Friday, July 11, 2003


An early "disaster" film from Fox about the infamous O'Leary family whose cow supposedly started the great Chicago fire. I doubt that much, if any, of the movie is based on truth, but that never bothers Hollywood (or its audiences). The film opens with the family traveling across the plains to Chicago; the father dies after being dragged by his runaway horses during a playful race, leaving Mrs. O'Leary (Alice Brady) to raise her three sons. One becomes Tyrone Power, a handsome scoundrel; though he has plenty of surface charm, he winds up becoming an 1870's version of a gangster who runs activities in the Patch, an old and rickety part of the city, known for its saloons and gambling dens. Another son is Don Ameche, not quite as charming or slick as Power; he works hard to become a lawyer who eventually becomes mayor (partly due to some shady deals done by Power, unknown to Ameche). The third son is Tom Brown, a bland fellow with a wife and kids who is shunted off to the background most of the time. Alice Faye is Belle, a singer who is courted by both Power and Ameche, but who succumbs to Power even though she knows about his rougish ways. In Power's meanest deed, he marries Faye only to stop her from testifying against him in a court of law.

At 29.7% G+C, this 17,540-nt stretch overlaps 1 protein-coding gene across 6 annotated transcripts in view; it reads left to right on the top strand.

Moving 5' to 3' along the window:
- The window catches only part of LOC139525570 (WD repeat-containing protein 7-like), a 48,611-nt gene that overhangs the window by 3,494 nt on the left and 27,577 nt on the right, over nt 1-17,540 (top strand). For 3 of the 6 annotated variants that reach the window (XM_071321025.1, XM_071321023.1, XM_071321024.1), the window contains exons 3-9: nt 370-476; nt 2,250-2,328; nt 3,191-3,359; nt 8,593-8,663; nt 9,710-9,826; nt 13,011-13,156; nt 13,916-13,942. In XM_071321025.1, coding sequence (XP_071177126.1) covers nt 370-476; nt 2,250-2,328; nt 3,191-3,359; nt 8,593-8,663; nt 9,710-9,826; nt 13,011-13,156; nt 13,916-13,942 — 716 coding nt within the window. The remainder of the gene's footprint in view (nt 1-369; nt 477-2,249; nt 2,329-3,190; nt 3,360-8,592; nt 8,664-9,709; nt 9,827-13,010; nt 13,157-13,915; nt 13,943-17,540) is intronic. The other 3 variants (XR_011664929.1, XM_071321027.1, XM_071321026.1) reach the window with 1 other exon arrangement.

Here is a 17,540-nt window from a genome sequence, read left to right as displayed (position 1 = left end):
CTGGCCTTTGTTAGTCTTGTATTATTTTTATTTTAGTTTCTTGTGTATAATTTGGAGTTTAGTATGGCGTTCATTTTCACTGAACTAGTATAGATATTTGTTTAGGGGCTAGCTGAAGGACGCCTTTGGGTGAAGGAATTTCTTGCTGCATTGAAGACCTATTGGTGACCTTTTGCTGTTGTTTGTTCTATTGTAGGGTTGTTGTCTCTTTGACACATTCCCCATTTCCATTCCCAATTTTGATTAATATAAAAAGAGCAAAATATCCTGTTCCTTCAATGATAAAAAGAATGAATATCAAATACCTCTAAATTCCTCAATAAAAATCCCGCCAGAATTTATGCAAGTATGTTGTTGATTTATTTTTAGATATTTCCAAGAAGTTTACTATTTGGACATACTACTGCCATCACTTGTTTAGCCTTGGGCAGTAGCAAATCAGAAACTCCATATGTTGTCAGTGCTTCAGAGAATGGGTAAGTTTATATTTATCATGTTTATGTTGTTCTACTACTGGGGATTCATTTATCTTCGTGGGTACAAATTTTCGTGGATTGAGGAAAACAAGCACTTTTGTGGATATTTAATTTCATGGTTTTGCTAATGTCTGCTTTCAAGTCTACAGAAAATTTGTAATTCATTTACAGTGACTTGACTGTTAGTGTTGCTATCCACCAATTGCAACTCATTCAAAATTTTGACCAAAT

Various melodramatic plot threads come together in the last third of the movie when Mrs. O'Leary's cow finally kicks over the lantern in the barn, which starts the huge fire, this event being rather clumsily foreshadowed early on. The effects during the 20 minute fire sequence are pretty good for their time. In a rather predictable ending, one brother dies and one brother learns a tough lesson; no one really cares what happens to the third brother! Faye seems uncomfortable all the way through, though she is lovely. Power's character is the most interesting; even when he's being thoroughly nasty and seems fully irredeemable, he manages to be mostly charming (and quite the looker!). This is certainly one of his best performances. Ameche is fine, as usual. Madame Sul-Te-Wan plays Faye's maid and manages to come off in a much less subservient way than most black maids of 30's Hollywood. Also with Andy Devine & Brian Donleavy. Rondo Hatton has a small role as a bodyguard, and he's called Rondo at least once in the movie. Most tediously repeated line: "We O'Leary's are a strange tribe." Worth watching.

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